So now let's talk cash. Our operating cash flow for the first six months of 2016 was a positive $5 million, compared to a negative cash flow from operations of more than $31 million. This $36 million improvement in operating cash flow for the first six months was spread evenly between the first and second quarters, which demonstrates we are making consistent progress in this area. When you factor in our reduced capital expenditures for the first six months of the year, our free cash flow has improved an even more impressive $57 million in the first half of 2016, compared to the same period of last year.

As for operating cash flow for the quarter, at first glance it may not appear as impressive as the $60 million we generated in the first quarter. However, if you look deeper into the numbers, you will see some very positive trends in improvement in fundamentals, whether we're looking at quarter-over-quarter or six-month data. By far the biggest change in cash flow generation when comparing the first and second quarters was the change in accounts payable.

In the second quarter we paid down payables by nearly $40 million, compared to an increase of $58 million in the first quarter. Though this was certainly not a cash flow generator in the second quarter, it's actually quite positive for us.

As we move to the P&L for the quarter, let me remind everyone that our operating results tend to be seasonal due to weather. Cold winters in New York and the Midwest, even when fairly mild, can negatively impact our results for the first quarter and the first month of the second quarter. Therefore, historically we have delivered significantly stronger results in the second half of the year compared to the first half. This year should be no different.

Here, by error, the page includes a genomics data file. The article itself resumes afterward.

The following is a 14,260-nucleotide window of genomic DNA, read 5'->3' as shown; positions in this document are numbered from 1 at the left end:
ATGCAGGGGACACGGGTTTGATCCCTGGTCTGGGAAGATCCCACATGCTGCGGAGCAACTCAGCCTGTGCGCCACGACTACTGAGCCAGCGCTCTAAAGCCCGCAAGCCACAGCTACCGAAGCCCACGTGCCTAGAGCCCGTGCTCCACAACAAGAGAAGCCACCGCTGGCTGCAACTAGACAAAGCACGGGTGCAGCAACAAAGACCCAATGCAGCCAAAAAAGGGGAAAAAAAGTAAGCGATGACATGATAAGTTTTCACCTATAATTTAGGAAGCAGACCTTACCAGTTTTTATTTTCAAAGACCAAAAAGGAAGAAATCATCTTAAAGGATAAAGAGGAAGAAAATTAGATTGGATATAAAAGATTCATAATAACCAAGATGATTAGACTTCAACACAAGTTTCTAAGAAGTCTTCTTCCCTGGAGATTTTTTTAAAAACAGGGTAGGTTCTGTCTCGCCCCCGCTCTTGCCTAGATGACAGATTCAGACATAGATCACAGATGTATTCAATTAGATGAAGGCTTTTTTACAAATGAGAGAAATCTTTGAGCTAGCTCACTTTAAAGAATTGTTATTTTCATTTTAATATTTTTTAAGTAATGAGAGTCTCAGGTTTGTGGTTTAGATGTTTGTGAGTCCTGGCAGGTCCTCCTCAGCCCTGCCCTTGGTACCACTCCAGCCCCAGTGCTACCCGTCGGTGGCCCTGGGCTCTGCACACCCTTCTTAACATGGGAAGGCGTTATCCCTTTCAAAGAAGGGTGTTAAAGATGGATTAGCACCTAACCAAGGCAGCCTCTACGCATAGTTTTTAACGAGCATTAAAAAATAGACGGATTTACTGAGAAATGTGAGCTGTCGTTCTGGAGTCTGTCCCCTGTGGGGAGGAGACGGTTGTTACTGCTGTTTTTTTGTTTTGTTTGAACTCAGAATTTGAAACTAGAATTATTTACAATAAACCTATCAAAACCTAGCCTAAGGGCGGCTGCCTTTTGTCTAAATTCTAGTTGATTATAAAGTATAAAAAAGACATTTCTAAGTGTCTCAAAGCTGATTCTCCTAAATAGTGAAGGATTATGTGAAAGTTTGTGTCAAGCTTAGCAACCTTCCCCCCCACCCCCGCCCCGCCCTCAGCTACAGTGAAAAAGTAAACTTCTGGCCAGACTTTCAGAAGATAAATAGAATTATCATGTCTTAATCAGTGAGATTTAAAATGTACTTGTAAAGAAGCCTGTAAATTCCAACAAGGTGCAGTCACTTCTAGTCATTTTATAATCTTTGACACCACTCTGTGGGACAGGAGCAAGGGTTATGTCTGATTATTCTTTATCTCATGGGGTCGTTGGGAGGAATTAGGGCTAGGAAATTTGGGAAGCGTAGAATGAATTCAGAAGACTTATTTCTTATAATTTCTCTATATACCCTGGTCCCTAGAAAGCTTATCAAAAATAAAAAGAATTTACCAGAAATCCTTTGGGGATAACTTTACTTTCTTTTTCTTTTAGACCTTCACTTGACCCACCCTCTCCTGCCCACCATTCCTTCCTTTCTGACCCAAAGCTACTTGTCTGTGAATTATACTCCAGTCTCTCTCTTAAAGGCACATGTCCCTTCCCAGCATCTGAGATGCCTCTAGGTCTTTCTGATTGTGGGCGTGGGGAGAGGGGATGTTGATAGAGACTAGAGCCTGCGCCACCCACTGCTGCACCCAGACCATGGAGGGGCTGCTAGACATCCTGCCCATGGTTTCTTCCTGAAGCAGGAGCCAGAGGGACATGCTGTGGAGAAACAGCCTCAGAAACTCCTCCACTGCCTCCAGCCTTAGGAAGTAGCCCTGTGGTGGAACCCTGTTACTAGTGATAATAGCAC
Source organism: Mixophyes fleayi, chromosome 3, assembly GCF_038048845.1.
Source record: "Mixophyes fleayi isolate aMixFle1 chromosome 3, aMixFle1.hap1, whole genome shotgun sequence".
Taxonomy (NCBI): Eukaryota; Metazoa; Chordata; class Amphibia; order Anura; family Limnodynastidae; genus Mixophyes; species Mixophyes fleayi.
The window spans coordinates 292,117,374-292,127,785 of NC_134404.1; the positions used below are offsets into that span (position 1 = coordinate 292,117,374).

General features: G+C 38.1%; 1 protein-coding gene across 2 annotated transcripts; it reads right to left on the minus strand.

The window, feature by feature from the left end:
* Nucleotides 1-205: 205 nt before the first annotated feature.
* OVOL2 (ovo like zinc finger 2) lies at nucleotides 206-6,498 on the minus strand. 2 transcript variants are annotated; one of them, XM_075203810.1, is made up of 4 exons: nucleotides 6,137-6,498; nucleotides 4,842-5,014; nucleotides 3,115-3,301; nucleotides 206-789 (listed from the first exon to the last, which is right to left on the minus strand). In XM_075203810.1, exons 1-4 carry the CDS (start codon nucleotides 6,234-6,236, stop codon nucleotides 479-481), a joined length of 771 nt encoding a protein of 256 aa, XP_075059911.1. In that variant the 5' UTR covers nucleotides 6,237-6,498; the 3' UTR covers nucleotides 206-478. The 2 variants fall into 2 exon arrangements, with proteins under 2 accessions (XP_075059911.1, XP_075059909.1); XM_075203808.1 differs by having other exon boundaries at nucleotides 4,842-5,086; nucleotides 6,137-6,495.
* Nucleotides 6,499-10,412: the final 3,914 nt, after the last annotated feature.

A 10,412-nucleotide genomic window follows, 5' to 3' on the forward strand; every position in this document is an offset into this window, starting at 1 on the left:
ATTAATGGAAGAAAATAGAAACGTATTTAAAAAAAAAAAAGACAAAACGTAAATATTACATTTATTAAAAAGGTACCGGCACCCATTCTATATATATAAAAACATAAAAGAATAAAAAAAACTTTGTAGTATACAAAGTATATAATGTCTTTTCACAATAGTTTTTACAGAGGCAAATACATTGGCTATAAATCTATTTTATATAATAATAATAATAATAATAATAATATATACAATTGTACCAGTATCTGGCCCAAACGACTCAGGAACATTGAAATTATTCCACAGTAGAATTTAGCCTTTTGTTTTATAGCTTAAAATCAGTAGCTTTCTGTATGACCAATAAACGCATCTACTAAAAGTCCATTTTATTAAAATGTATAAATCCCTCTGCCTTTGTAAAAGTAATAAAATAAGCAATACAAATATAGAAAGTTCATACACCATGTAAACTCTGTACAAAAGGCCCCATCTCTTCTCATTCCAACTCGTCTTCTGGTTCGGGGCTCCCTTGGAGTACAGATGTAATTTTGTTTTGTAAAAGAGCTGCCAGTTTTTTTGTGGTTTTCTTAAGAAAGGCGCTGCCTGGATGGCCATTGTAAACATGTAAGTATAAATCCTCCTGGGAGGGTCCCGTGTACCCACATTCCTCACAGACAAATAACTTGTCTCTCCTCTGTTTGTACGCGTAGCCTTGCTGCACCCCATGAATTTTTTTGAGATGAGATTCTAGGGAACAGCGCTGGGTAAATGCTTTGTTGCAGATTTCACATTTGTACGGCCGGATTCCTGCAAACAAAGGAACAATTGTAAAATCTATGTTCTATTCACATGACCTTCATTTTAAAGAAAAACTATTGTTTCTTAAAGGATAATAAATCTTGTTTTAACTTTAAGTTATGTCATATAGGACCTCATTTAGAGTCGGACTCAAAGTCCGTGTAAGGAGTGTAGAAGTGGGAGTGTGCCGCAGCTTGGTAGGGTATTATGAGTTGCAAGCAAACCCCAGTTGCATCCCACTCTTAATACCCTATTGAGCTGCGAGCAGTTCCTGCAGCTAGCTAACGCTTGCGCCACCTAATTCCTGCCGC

Our second quarter revenue was $1.3 billion, consistent with our second quarter revenue for last year and our expectations.

Civil segment revenue was $466 million, compared to $534 million for the second quarter of 2015. The reduction was mainly due to reduced activity on the JFK runway project which completed last fall, and to a lesser extent, the Hudson Yards platform project which as Ron mentioned is progressing toward completion in 2018. Segment revenue included strong incremental contributions from various projects such as the SR 99 project in Seattle and the San Francisco MTA project, which partially offset revenue reductions.

Second quarter revenue for the Buildings segment was $524 million, a strong 16% compared to $451 million for the same quarter of 2015. This was due to continued strong execution activity on various projects including the large technology facility project and several other building projects in California and also in Florida.

Specialty contractor segment revenue was essentially flat at $319 million, compared to $327 million for the comparable quarter of last year.

Our second quarter G&A was $61 million, down 10% compared to $68 million for the same quarter of last year. The decrease included the impact of reduced incentive compensation and legal expense.

Second quarter operating income was $41 million, an increase of 58% compared to $31 million for the second quarter of 2015. This resulted in operating margin of 3.7% this quarter, compared to 2.4% for the prior-year second quarter. Last year second quarter operating income was unfavorably impacted by an adjustment of approximately $15 million related to changes in the estimated cost to complete the Tower C concrete building project in New York. The strong increase in operating income and operating margin for the second quarter this year was primarily due to improved project execution from both the Civil and Building groups.

Civil segment income from construction operations was $45 million, compared to $46 million for the second quarter of last year. The slight decrease included impact of the reduced activity mentioned earlier for the JFK runway project. Second quarter operating margin for the segment was 9.7%, up compared to 8.7% for the same quarter of 2015. The increase was primarily due to favorable performance on two large tunnel projects.